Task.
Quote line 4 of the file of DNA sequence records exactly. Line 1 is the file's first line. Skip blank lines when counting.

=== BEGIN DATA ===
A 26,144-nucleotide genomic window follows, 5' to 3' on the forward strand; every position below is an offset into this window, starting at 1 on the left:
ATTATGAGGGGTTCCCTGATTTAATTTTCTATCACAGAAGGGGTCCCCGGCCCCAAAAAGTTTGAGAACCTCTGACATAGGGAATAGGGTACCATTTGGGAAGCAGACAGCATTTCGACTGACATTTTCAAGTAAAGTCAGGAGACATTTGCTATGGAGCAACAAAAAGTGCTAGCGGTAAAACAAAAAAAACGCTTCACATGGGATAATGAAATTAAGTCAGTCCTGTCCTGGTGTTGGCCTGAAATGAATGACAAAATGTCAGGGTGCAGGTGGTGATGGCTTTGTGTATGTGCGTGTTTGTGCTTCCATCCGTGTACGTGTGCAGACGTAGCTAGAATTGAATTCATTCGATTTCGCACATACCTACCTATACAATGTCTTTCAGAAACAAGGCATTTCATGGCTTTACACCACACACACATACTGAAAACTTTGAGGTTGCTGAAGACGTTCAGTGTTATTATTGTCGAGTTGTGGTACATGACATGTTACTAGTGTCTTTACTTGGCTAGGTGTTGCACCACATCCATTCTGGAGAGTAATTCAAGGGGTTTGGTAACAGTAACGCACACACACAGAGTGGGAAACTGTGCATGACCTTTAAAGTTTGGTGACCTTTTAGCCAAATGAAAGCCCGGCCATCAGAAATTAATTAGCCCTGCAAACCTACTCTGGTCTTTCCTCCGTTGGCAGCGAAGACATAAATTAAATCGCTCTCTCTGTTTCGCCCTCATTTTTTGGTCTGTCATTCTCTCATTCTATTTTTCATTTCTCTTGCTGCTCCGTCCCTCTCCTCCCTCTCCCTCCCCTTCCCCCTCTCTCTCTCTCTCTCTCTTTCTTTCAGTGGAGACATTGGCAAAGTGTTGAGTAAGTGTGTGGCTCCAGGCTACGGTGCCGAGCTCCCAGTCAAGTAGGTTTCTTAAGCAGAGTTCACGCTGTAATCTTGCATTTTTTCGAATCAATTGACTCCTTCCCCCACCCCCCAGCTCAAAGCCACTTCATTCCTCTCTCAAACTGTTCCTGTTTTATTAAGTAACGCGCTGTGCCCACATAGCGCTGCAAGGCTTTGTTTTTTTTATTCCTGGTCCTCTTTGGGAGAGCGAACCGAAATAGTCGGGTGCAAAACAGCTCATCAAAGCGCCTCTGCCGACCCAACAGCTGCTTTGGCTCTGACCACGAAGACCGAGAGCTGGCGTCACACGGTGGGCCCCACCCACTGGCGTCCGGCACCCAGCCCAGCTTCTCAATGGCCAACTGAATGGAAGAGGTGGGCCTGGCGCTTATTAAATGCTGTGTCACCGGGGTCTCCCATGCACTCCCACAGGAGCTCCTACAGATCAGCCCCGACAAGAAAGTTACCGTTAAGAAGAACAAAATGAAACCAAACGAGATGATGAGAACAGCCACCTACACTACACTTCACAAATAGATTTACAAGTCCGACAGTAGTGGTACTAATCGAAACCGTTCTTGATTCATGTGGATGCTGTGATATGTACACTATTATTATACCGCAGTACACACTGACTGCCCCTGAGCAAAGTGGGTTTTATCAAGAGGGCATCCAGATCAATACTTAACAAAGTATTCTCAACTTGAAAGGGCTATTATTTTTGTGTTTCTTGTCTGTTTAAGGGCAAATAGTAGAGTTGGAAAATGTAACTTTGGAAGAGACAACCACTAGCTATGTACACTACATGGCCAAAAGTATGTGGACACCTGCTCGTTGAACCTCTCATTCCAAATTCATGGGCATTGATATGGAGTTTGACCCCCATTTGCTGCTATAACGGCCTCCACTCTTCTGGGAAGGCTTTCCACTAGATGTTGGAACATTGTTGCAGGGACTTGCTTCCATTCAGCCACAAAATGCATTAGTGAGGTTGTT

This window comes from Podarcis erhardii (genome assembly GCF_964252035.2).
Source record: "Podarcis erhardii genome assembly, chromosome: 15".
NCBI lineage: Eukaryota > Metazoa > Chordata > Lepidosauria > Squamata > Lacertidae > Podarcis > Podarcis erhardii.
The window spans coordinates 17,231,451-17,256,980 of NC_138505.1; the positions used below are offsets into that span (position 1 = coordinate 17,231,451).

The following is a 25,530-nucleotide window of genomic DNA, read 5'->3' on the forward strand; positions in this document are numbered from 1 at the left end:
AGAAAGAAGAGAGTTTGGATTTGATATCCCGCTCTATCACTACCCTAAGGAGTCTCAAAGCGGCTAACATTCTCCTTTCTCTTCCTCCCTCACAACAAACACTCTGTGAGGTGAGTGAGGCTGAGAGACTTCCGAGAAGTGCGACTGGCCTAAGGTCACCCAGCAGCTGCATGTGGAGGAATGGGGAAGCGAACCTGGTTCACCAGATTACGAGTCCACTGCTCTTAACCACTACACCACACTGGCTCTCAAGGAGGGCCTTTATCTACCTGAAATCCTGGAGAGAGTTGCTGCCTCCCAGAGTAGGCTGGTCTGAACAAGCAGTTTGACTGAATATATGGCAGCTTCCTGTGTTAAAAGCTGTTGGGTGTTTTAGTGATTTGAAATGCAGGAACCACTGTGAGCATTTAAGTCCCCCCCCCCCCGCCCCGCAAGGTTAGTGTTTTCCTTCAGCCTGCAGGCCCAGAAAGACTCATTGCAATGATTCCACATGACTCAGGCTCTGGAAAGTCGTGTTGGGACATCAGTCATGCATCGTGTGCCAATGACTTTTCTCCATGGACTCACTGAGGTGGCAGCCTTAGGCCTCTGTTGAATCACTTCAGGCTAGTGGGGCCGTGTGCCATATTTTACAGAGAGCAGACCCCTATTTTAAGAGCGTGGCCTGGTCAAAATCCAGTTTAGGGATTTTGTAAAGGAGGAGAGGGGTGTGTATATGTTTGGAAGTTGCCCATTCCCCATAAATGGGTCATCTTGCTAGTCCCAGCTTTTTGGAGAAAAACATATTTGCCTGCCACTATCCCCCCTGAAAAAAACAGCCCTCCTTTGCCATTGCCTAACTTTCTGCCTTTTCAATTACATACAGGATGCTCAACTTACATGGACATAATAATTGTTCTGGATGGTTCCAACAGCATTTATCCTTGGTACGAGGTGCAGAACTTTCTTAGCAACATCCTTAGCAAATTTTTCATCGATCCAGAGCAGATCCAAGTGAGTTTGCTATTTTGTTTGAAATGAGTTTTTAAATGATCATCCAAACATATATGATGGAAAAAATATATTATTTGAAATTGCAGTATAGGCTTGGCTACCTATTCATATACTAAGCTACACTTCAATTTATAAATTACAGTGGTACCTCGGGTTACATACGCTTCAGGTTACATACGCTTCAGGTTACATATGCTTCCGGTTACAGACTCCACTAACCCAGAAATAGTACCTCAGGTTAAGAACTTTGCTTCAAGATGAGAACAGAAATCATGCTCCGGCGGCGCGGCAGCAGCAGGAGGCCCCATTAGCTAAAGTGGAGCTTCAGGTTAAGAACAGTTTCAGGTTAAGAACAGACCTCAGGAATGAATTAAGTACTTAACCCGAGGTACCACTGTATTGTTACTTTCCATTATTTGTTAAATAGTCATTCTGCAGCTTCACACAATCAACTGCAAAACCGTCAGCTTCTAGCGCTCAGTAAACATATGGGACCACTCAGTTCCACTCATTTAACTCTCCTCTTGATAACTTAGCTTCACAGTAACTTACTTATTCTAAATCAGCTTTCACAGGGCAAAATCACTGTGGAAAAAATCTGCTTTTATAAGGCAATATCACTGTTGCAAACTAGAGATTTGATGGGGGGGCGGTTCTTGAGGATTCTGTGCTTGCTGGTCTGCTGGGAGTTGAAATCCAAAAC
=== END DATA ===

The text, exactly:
Source record: "Podarcis erhardii genome assembly, chromosome: 15".